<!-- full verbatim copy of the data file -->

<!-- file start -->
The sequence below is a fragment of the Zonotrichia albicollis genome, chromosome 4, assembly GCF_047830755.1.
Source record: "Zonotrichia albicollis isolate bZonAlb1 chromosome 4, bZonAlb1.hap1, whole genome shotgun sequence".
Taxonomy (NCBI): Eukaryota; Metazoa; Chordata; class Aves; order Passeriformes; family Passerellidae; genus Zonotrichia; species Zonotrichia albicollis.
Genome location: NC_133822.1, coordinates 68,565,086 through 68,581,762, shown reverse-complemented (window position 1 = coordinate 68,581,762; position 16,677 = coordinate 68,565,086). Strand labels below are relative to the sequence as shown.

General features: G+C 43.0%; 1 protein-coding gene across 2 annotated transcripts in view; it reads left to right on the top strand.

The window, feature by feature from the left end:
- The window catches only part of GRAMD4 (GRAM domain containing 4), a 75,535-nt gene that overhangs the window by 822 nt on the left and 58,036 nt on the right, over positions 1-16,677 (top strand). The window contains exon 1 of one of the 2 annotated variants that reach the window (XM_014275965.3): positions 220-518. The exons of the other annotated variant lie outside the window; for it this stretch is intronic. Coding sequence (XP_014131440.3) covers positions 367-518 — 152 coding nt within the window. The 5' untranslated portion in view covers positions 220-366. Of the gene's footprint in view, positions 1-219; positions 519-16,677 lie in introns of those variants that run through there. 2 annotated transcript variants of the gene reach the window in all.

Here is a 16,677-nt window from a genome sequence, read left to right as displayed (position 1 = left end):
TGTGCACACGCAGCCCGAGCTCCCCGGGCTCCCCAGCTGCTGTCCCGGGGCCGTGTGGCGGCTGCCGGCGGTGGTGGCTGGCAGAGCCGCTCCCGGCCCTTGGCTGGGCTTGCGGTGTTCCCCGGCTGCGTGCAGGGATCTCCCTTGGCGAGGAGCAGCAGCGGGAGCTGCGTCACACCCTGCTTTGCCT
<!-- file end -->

The sequence below is a fragment of the Zonotrichia albicollis genome, chromosome 4, assembly GCF_047830755.1.
Source record: "Zonotrichia albicollis isolate bZonAlb1 chromosome 4, bZonAlb1.hap1, whole genome shotgun sequence".
Taxonomy (NCBI): Eukaryota; Metazoa; Chordata; class Aves; order Passeriformes; family Passerellidae; genus Zonotrichia; species Zonotrichia albicollis.
Genome location: NC_133822.1, coordinates 68,565,086 through 68,581,762, shown reverse-complemented (window position 1 = coordinate 68,581,762; position 16,677 = coordinate 68,565,086). Strand labels below are relative to the sequence as shown.

General features: G+C 43.0%; 1 protein-coding gene across 2 annotated transcripts in view; it reads left to right on the top strand.

The window, feature by feature from the left end:
- The window catches only part of GRAMD4 (GRAM domain containing 4), a 75,535-nt gene that overhangs the window by 822 nt on the left and 58,036 nt on the right, over positions 1-16,677 (top strand). The window contains exon 1 of one of the 2 annotated variants that reach the window (XM_014275965.3): positions 220-518. The exons of the other annotated variant lie outside the window; for it this stretch is intronic. Coding sequence (XP_014131440.3) covers positions 367-518 — 152 coding nt within the window. The 5' untranslated portion in view covers positions 220-366. Of the gene's footprint in view, positions 1-219; positions 519-16,677 lie in introns of those variants that run through there. 2 annotated transcript variants of the gene reach the window in all.

Here is a 16,677-nt window from a genome sequence, read left to right as displayed (position 1 = left end):
TGTGCACACGCAGCCCGAGCTCCCCGGGCTCCCCAGCTGCTGTCCCGGGGCCGTGTGGCGGCTGCCGGCGGTGGTGGCTGGCAGAGCCGCTCCCGGCCCTTGGCTGGGCTTGCGGTGTTCCCCGGCTGCGTGCAGGGATCTCCCTTGGCGAGGAGCAGCAGCGGGAGCTGCGTCACACCCTGCTTTGCCT